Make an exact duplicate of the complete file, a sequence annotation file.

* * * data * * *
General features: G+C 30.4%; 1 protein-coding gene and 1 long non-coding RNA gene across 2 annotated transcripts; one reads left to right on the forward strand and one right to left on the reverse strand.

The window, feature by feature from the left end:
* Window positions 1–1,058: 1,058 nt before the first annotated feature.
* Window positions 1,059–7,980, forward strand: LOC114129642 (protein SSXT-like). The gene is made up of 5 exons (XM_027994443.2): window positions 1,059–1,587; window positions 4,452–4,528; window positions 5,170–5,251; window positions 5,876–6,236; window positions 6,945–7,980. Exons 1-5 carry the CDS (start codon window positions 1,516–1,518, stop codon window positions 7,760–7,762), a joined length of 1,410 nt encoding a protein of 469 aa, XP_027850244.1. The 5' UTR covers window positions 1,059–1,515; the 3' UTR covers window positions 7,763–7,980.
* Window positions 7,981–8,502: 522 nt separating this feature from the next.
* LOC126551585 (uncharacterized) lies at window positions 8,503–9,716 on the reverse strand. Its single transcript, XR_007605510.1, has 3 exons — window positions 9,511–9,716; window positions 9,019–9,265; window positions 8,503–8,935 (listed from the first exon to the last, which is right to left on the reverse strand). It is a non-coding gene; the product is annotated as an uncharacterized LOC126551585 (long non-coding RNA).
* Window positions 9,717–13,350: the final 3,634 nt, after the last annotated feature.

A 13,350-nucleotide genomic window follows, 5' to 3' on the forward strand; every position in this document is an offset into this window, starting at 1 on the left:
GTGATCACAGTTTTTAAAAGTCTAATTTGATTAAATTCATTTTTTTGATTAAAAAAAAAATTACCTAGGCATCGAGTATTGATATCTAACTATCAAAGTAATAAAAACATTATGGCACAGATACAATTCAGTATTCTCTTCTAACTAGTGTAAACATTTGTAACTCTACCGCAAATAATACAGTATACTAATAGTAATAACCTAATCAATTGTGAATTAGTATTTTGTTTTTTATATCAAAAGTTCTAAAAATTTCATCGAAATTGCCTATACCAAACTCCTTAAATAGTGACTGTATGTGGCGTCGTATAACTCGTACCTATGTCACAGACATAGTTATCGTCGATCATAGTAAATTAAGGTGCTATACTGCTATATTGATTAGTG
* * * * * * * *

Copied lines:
General features: G+C 30.4%; 1 protein-coding gene and 1 long non-coding RNA gene across 2 annotated transcripts; one reads left to right on the forward strand and one right to left on the reverse strand.

The window, feature by feature from the left end:
* Window positions 1–1,058: 1,058 nt before the first annotated feature.
* Window positions 1,059–7,980, forward strand: LOC114129642 (protein SSXT-like). The gene is made up of 5 exons (XM_027994443.2): window positions 1,059–1,587; window positions 4,452–4,528; window positions 5,170–5,251; window positions 5,876–6,236; window positions 6,945–7,980. Exons 1-5 carry the CDS (start codon window positions 1,516–1,518, stop codon window positions 7,760–7,762), a joined length of 1,410 nt encoding a protein of 469 aa, XP_027850244.1. The 5' UTR covers window positions 1,059–1,515; the 3' UTR covers window positions 7,763–7,980.
* Window positions 7,981–8,502: 522 nt separating this feature from the next.
* LOC126551585 (uncharacterized) lies at window positions 8,503–9,716 on the reverse strand. Its single transcript, XR_007605510.1, has 3 exons — window positions 9,511–9,716; window positions 9,019–9,265; window positions 8,503–8,935 (listed from the first exon to the last, which is right to left on the reverse strand). It is a non-coding gene; the product is annotated as an uncharacterized LOC126551585 (long non-coding RNA).
* Window positions 9,717–13,350: the final 3,634 nt, after the last annotated feature.

A 13,350-nucleotide genomic window follows, 5' to 3' on the forward strand; every position in this document is an offset into this window, starting at 1 on the left:
GTGATCACAGTTTTTAAAAGTCTAATTTGATTAAATTCATTTTTTTGATTAAAAAAAAAATTACCTAGGCATCGAGTATTGATATCTAACTATCAAAGTAATAAAAACATTATGGCACAGATACAATTCAGTATTCTCTTCTAACTAGTGTAAACATTTGTAACTCTACCGCAAATAATACAGTATACTAATAGTAATAACCTAATCAATTGTGAATTAGTATTTTGTTTTTTATATCAAAAGTTCTAAAAATTTCATCGAAATTGCCTATACCAAACTCCTTAAATAGTGACTGTATGTGGCGTCGTATAACTCGTACCTATGTCACAGACATAGTTATCGTCGATCATAGTAAATTAAGGTGCTATACTGCTATATTGATTAGTG